In the present investigation of F3 interspecific progenies between greengram and blackgram, all the traits studied have recorded more variability among the progenies. The traits viz., number of branches per plant, number of clusters per plant, number of pods per plant, pod length and seed yield per plant were recorded high PCV and GCV among the interspecific progenies of F3 generation (Table 5). The traits viz., plant height and number of pods per clusters were recorded high PCV along with moderate GCV. The traits number of seeds per pod and 100-seed weight were recorded moderate PCV and low GCV. High heritability was recorded by the traits viz., plant height (87.15%), number of branches per plant (91.96%), number of clusters per plant (99.75%), number of pods per plant (99.12%), pod length (99.74%) and seed yield per plant (99.91%). Moderate heritability percentage was recorded by number of pods per cluster (30.61%) and 100-seed weight (45.45%). Low heritability percentage was recorded by the trait number of seeds per pod (25.00%). In case of genetic advance as per cent of mean all the nine traits were recorded higher values among the interspecific derivatives of greengram and blackgram. In case of skewness and kurtosis all the traits studied among the interspecific derivatives were showed mesokurtic nature and no skewness has been shown. High heritability coupled with high genetic advance indicated that most likely the heritability is due to additive genetic effects and the selection may be effective. This also suggested that the variation in the environment played relatively limited role in influencing the inheritance of these characters and thus the response to selection would be higher.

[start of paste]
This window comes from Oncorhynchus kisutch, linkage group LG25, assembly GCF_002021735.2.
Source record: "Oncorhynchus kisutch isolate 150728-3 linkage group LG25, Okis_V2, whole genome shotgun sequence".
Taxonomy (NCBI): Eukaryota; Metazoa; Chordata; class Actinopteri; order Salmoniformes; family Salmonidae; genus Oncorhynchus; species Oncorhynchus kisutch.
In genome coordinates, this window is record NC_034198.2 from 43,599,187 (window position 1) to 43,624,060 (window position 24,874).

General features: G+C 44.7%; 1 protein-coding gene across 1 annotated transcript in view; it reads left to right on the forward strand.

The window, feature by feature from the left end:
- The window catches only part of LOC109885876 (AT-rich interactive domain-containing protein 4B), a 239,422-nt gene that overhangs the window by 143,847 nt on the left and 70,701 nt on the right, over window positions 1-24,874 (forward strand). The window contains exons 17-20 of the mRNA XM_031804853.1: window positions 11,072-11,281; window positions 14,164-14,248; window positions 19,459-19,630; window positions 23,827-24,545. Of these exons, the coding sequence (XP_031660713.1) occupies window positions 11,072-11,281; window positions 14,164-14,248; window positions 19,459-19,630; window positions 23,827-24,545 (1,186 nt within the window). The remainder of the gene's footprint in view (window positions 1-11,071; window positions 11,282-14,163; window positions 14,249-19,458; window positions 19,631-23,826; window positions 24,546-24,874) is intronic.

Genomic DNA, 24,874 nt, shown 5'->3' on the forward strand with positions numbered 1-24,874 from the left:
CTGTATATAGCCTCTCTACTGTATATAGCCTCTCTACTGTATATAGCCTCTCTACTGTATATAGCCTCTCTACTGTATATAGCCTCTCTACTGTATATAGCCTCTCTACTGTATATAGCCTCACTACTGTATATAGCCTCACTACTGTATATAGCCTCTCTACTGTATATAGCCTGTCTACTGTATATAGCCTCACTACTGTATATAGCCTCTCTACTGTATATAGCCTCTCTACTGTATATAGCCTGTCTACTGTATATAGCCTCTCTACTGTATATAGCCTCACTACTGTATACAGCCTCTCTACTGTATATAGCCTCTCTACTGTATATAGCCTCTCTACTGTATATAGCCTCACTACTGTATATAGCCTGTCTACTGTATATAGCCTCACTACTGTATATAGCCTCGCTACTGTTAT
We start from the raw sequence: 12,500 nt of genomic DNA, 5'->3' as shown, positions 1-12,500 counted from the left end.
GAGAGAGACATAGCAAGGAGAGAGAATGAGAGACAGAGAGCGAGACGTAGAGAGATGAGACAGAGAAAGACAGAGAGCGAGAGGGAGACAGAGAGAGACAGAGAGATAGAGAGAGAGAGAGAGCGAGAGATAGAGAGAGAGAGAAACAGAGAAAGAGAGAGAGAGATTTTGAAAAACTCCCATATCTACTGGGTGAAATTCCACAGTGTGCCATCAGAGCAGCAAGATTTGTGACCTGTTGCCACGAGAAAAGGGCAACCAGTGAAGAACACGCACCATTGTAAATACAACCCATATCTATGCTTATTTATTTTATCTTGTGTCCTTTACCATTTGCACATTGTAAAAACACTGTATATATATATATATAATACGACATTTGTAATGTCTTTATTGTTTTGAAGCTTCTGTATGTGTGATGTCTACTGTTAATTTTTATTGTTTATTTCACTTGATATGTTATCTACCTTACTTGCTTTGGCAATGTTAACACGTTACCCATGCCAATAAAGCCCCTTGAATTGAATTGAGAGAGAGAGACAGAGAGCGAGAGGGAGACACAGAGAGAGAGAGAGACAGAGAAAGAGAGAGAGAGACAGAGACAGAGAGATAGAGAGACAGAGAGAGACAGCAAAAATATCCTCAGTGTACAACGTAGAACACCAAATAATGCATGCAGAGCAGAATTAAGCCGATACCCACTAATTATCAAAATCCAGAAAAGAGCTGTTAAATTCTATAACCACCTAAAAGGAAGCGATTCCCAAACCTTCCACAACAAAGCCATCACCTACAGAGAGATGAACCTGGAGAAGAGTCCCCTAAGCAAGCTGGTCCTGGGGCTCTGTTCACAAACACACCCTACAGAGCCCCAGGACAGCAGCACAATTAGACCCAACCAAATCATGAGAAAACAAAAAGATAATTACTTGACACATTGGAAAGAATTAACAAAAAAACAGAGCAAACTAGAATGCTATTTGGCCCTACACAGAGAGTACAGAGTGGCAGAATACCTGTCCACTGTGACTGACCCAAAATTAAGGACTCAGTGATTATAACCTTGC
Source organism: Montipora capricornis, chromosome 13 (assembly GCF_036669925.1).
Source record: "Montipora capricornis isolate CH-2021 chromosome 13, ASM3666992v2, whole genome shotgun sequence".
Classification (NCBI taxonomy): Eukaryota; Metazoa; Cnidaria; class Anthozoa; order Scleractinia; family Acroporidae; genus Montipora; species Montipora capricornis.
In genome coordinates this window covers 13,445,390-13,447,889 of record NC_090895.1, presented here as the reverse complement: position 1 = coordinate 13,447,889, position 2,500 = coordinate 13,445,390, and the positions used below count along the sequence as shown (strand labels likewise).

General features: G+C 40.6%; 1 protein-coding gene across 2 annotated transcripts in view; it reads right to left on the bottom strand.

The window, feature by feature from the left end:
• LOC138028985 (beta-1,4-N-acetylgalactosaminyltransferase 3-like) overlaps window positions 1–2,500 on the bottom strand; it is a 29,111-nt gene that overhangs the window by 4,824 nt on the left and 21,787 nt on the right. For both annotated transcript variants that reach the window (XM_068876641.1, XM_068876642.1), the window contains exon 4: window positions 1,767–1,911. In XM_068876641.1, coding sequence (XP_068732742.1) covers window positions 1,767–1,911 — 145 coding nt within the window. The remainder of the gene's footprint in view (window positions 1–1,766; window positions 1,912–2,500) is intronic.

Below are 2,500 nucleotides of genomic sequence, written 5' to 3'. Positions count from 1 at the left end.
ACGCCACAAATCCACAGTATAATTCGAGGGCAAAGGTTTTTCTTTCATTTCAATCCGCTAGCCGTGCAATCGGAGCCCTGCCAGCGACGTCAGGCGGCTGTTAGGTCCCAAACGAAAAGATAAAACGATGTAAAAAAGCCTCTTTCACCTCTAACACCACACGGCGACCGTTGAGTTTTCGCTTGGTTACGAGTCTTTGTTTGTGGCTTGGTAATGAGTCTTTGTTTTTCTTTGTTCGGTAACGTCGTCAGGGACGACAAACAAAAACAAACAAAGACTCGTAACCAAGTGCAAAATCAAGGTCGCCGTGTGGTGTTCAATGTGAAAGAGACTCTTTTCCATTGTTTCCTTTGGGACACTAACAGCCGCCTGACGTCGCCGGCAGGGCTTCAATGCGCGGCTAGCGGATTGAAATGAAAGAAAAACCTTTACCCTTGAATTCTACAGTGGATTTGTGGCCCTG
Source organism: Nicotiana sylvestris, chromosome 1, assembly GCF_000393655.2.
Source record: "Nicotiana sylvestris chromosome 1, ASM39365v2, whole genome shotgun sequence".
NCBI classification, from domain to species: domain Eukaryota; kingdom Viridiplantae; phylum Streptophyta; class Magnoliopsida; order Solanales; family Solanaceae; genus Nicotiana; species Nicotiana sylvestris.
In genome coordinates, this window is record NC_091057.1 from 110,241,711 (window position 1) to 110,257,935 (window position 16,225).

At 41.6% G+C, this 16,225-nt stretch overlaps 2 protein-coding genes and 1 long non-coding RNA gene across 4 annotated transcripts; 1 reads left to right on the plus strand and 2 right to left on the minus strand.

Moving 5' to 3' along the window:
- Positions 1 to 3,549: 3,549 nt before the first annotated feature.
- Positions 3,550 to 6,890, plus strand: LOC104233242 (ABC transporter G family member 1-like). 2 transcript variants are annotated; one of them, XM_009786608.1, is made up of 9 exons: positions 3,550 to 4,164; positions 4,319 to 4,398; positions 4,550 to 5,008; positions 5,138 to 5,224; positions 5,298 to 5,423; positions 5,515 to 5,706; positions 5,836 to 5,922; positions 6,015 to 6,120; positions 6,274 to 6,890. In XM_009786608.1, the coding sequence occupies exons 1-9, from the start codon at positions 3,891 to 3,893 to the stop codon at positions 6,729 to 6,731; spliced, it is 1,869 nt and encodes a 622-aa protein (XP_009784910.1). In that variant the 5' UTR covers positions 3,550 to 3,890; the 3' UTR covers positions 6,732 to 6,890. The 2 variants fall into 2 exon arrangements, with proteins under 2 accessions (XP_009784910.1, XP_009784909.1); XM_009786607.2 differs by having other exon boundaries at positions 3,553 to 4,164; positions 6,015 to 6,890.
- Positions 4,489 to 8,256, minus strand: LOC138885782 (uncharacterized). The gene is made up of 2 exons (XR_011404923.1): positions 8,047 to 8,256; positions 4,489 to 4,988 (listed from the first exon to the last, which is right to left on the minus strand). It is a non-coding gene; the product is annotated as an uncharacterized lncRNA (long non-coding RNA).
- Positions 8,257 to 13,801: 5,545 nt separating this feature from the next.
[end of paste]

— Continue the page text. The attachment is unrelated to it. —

Table 5: Variability parameters among the F3 interspecific derivatives between greengram and blackgram for yield and yield component traits.

The success in the improvement of cultivated variety for yield, quality, resistance to biotic and abiotic resistance largely depends upon the natural variability present in the population. Through hybridization among the selected genotypes, it is possible to reshuffle desired characteristics provided the segregating generations contain large variability. Selection for quantitative characters is generally taken up in the early segregating generations mostly from F2 generation onwards. For characters like grain yield the selection is continued till the material become homozygous. Because, such characters are controlled by large number of genes and huge number of population has to be raised for making the selection effective. This is not always true, because the effective selection was known to restricted by close linkages between desirable and undesirable component characters and these undesirable linkages delay the utilization of full recombination potential (Mike, 1985). Present investigation also revealed that, in F2 generation only one plant was survived with poor yield and the hidden variability was released only in F3 generation. Interspecific hybridization between Vigna radiata and Vigna mungo the variability for yield and yield component traits and MYMV resistance can be expected in F3 generation and the selection pressure can be applied till F8 or F9 generation in order to attain homozygous breeding line.